SPIN.COM is definitely into commercial growth, but nonetheless has some good material available. http://www.spin.com/mx/

PACIFIC NEWS SERVICE is a general news provider; however they often carry Mexico articles. They are at: http://www.pacificnews.org.jinn/ Check out their archives for good background stuff.

LA JORNADA is on the internet at: http://serpiente.dgsca.unam.mx/Jornada/1996/ Unfortunately, only the front- and back- page news gets a play, along with sports, opinion columns, and editorials/cartoons. What’s missing is all the very revealing “page 20” kinds of stuff, but — when I’m home — that’s what you have me for…

GEMINI, at http://www.oneworld.org/gemini/ is a general news service, and carries among others articles by John Ross. If you want to read a real investigative reporter who has been there and put his behind on the line, pick up on John Ross, one of my personal heroes. John Ross is found all over the place, starting with:

THE BAY GUARDIAN at http://www.sfbayguardian.com an excellent source of central american news.

GUILLERMO GOMEZ PENA, featured elsewhere in this newsletter, has a web site at: http://riceinfo.rice.edu/projects/cybervato/

UWATERLOO in Canada is an excellent site for thoughtful articles on contemporary Mexico. Try the Mexico Archive at: http://daisy.uwaterloo.ca:80/~alopez-o/

AMIGO INTERACTIVE is a good place to swap stories, ask for travel advice, and meet famous people like Karl Franz and Stan Gotlieb. at: http://www.mexonline.com/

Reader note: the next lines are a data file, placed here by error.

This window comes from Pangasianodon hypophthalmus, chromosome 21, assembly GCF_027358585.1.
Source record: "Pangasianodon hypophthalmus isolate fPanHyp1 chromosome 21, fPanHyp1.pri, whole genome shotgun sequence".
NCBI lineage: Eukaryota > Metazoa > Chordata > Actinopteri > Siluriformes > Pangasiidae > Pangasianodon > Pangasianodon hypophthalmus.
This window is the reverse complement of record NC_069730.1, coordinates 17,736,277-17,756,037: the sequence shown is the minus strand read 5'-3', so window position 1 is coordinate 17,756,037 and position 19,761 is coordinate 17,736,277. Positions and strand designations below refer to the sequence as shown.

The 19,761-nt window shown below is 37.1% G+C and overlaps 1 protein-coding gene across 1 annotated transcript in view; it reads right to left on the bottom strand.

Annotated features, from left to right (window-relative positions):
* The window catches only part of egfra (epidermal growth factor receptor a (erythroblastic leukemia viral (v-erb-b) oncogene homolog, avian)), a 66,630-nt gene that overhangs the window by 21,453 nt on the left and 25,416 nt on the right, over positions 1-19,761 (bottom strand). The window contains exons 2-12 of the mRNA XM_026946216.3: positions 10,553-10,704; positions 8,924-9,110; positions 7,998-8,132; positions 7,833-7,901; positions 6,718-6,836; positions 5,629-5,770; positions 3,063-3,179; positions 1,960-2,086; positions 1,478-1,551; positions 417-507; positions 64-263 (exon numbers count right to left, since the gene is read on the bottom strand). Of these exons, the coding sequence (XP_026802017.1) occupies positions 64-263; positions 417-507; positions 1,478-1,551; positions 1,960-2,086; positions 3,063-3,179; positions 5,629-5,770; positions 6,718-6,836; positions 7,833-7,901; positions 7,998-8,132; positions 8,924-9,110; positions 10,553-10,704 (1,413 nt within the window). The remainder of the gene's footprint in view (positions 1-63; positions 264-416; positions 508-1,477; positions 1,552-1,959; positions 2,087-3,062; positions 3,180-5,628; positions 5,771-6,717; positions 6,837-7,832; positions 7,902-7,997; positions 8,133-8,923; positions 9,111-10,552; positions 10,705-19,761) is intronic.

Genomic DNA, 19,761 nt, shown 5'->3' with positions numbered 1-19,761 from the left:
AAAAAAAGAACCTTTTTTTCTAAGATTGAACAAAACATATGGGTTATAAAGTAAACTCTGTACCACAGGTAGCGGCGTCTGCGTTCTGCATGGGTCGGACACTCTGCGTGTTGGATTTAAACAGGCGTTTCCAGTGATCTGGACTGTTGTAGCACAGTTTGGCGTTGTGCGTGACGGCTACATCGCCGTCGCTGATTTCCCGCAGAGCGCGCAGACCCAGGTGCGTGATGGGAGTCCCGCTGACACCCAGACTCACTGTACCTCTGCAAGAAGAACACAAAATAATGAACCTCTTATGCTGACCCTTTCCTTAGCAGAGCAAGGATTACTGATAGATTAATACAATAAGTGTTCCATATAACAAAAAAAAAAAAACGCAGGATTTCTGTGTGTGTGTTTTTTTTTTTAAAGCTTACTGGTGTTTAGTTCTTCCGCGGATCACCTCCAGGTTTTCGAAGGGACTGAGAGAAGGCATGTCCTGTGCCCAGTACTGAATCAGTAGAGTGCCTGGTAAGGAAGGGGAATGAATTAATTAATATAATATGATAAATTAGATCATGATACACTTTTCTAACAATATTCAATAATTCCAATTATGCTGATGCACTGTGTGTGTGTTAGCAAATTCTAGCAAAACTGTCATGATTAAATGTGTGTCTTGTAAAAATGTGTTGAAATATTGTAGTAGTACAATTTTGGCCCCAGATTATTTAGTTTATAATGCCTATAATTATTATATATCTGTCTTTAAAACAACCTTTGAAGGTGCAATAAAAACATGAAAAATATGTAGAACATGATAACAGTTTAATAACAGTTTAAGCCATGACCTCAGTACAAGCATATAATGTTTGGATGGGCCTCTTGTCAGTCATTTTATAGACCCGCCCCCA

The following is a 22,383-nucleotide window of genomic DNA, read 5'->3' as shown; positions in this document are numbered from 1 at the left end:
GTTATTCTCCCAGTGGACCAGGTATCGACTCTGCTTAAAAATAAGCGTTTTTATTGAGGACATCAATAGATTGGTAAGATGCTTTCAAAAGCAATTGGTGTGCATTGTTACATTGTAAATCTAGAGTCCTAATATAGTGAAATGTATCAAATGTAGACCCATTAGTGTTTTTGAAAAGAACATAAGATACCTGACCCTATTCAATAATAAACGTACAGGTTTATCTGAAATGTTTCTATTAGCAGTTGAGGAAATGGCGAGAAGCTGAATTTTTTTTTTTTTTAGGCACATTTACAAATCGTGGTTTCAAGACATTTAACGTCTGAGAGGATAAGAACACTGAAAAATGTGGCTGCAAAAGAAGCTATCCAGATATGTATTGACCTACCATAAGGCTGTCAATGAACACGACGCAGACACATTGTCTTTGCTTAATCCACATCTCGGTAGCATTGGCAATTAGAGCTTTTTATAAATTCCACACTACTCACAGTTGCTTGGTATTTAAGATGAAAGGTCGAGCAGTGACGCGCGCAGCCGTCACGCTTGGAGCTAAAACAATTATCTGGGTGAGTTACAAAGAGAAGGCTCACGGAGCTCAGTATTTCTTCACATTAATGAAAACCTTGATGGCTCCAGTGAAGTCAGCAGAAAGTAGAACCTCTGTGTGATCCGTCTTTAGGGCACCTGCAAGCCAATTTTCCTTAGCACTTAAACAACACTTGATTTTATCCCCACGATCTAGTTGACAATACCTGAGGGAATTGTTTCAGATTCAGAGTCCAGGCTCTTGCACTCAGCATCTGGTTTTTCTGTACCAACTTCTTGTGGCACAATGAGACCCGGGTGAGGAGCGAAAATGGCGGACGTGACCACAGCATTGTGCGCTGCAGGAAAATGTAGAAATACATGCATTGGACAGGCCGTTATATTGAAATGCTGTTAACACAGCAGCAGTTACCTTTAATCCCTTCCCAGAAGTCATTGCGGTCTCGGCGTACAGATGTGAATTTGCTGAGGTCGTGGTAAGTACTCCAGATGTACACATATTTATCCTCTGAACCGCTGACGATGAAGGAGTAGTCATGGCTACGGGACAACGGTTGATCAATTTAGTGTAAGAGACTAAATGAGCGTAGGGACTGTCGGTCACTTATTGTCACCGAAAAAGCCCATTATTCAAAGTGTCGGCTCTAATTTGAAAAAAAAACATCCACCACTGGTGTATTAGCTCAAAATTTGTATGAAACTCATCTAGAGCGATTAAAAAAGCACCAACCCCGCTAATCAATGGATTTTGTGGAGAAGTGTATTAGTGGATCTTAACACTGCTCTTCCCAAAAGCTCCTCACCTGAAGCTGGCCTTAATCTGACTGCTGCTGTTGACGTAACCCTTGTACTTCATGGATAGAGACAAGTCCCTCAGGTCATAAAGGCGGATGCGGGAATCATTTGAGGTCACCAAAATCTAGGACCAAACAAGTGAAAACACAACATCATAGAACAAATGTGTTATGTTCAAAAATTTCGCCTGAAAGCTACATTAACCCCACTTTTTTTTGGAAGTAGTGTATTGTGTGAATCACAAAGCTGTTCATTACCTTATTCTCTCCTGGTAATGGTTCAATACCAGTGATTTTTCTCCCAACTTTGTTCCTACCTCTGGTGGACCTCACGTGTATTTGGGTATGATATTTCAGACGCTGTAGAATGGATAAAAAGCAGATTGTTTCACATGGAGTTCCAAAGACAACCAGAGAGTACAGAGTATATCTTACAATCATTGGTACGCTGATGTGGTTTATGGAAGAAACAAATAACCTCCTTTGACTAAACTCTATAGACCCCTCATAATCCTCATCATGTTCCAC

BURN, the Anarchist network, contains mucho about Mexico. BURN can be found at: http://burn.ucsd.edu/

MORE GLOSSARY ITEMS:

Please add the following items to the glossary file I sent you last time.

FIDEL VELAZQUEZ: the Jessie Helms of the Mexican labor movement. He heads the largest and most powerful union in Latin America. Having been humiliated by the wildcat demos by dissident union members on Labor Day, and the prolonged and crippling teachers’ march on Mexico City in May, Fidel is an embarrassment to everyone.

JAVIER ELORRIAGA BERDEGUE’: A journalist and film-maker, Elorriaga was arrested in 1995 along with a peasant Zapatista leader named Sebastian Entzin. They were charged with treason, sedition, and other political crimes. After languishing in the Chiapas state prison for over a year, Elorriaga was sentenced to 13 years in prison (Entzin to 9). As far as anyone could tell, his only “crime” was to have filmed the documentary “A Gathering In The Jungle” (sic?), about the international meeting the Zapatistas convoked in 1994. After the EZLN threatened to boycott the talks, and the head of the commission overseeing the talks resigned, both calling the sham trial a “provocation”, the sentences were set aside.